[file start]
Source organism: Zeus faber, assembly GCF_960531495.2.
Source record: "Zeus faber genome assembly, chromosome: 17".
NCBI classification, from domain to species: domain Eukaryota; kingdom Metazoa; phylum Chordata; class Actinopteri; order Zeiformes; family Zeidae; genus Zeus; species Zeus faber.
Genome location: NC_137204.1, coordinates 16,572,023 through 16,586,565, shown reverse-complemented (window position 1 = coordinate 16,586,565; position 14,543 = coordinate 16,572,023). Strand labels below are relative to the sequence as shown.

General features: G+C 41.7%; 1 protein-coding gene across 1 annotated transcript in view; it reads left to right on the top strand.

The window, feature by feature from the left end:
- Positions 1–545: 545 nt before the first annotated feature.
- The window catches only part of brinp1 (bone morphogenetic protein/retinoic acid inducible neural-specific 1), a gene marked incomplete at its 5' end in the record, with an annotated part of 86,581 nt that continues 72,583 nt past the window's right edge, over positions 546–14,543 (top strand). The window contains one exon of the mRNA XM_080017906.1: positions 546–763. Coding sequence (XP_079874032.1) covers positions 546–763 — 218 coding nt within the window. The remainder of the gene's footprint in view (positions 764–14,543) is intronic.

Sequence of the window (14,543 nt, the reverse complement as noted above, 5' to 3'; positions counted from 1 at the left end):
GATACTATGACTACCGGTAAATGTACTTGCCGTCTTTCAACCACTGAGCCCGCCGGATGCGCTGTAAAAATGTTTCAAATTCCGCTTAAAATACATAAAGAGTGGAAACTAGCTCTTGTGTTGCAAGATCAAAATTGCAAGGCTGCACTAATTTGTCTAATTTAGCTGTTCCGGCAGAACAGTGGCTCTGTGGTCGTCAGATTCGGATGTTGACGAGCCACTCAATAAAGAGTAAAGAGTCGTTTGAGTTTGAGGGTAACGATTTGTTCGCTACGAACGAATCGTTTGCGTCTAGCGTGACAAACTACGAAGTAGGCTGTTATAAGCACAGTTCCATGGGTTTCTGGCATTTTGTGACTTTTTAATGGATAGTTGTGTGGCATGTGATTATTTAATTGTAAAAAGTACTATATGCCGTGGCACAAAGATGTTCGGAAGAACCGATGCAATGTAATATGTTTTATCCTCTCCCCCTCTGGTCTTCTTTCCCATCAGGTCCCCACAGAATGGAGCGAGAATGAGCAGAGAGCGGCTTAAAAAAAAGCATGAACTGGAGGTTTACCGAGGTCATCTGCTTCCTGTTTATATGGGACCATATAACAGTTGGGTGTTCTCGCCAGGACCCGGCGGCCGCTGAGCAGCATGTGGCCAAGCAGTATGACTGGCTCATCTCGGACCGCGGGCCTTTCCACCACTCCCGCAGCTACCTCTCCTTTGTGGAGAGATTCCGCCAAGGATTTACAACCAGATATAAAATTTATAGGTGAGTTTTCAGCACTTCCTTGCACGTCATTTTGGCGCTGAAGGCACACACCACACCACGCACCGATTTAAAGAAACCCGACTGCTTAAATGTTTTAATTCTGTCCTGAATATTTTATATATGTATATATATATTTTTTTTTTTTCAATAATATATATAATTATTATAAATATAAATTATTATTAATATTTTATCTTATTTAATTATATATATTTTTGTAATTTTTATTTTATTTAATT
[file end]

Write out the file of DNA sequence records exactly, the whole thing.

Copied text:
Source organism: Zeus faber, assembly GCF_960531495.2.
Source record: "Zeus faber genome assembly, chromosome: 17".
NCBI classification, from domain to species: domain Eukaryota; kingdom Metazoa; phylum Chordata; class Actinopteri; order Zeiformes; family Zeidae; genus Zeus; species Zeus faber.
Genome location: NC_137204.1, coordinates 16,572,023 through 16,586,565, shown reverse-complemented (window position 1 = coordinate 16,586,565; position 14,543 = coordinate 16,572,023). Strand labels below are relative to the sequence as shown.

General features: G+C 41.7%; 1 protein-coding gene across 1 annotated transcript in view; it reads left to right on the top strand.

The window, feature by feature from the left end:
- Positions 1–545: 545 nt before the first annotated feature.
- The window catches only part of brinp1 (bone morphogenetic protein/retinoic acid inducible neural-specific 1), a gene marked incomplete at its 5' end in the record, with an annotated part of 86,581 nt that continues 72,583 nt past the window's right edge, over positions 546–14,543 (top strand). The window contains one exon of the mRNA XM_080017906.1: positions 546–763. Coding sequence (XP_079874032.1) covers positions 546–763 — 218 coding nt within the window. The remainder of the gene's footprint in view (positions 764–14,543) is intronic.

Sequence of the window (14,543 nt, the reverse complement as noted above, 5' to 3'; positions counted from 1 at the left end):
GATACTATGACTACCGGTAAATGTACTTGCCGTCTTTCAACCACTGAGCCCGCCGGATGCGCTGTAAAAATGTTTCAAATTCCGCTTAAAATACATAAAGAGTGGAAACTAGCTCTTGTGTTGCAAGATCAAAATTGCAAGGCTGCACTAATTTGTCTAATTTAGCTGTTCCGGCAGAACAGTGGCTCTGTGGTCGTCAGATTCGGATGTTGACGAGCCACTCAATAAAGAGTAAAGAGTCGTTTGAGTTTGAGGGTAACGATTTGTTCGCTACGAACGAATCGTTTGCGTCTAGCGTGACAAACTACGAAGTAGGCTGTTATAAGCACAGTTCCATGGGTTTCTGGCATTTTGTGACTTTTTAATGGATAGTTGTGTGGCATGTGATTATTTAATTGTAAAAAGTACTATATGCCGTGGCACAAAGATGTTCGGAAGAACCGATGCAATGTAATATGTTTTATCCTCTCCCCCTCTGGTCTTCTTTCCCATCAGGTCCCCACAGAATGGAGCGAGAATGAGCAGAGAGCGGCTTAAAAAAAAGCATGAACTGGAGGTTTACCGAGGTCATCTGCTTCCTGTTTATATGGGACCATATAACAGTTGGGTGTTCTCGCCAGGACCCGGCGGCCGCTGAGCAGCATGTGGCCAAGCAGTATGACTGGCTCATCTCGGACCGCGGGCCTTTCCACCACTCCCGCAGCTACCTCTCCTTTGTGGAGAGATTCCGCCAAGGATTTACAACCAGATATAAAATTTATAGGTGAGTTTTCAGCACTTCCTTGCACGTCATTTTGGCGCTGAAGGCACACACCACACCACGCACCGATTTAAAGAAACCCGACTGCTTAAATGTTTTAATTCTGTCCTGAATATTTTATATATGTATATATATATTTTTTTTTTTTCAATAATATATATAATTATTATAAATATAAATTATTATTAATATTTTATCTTATTTAATTATATATATTTTTGTAATTTTTATTTTATTTAATT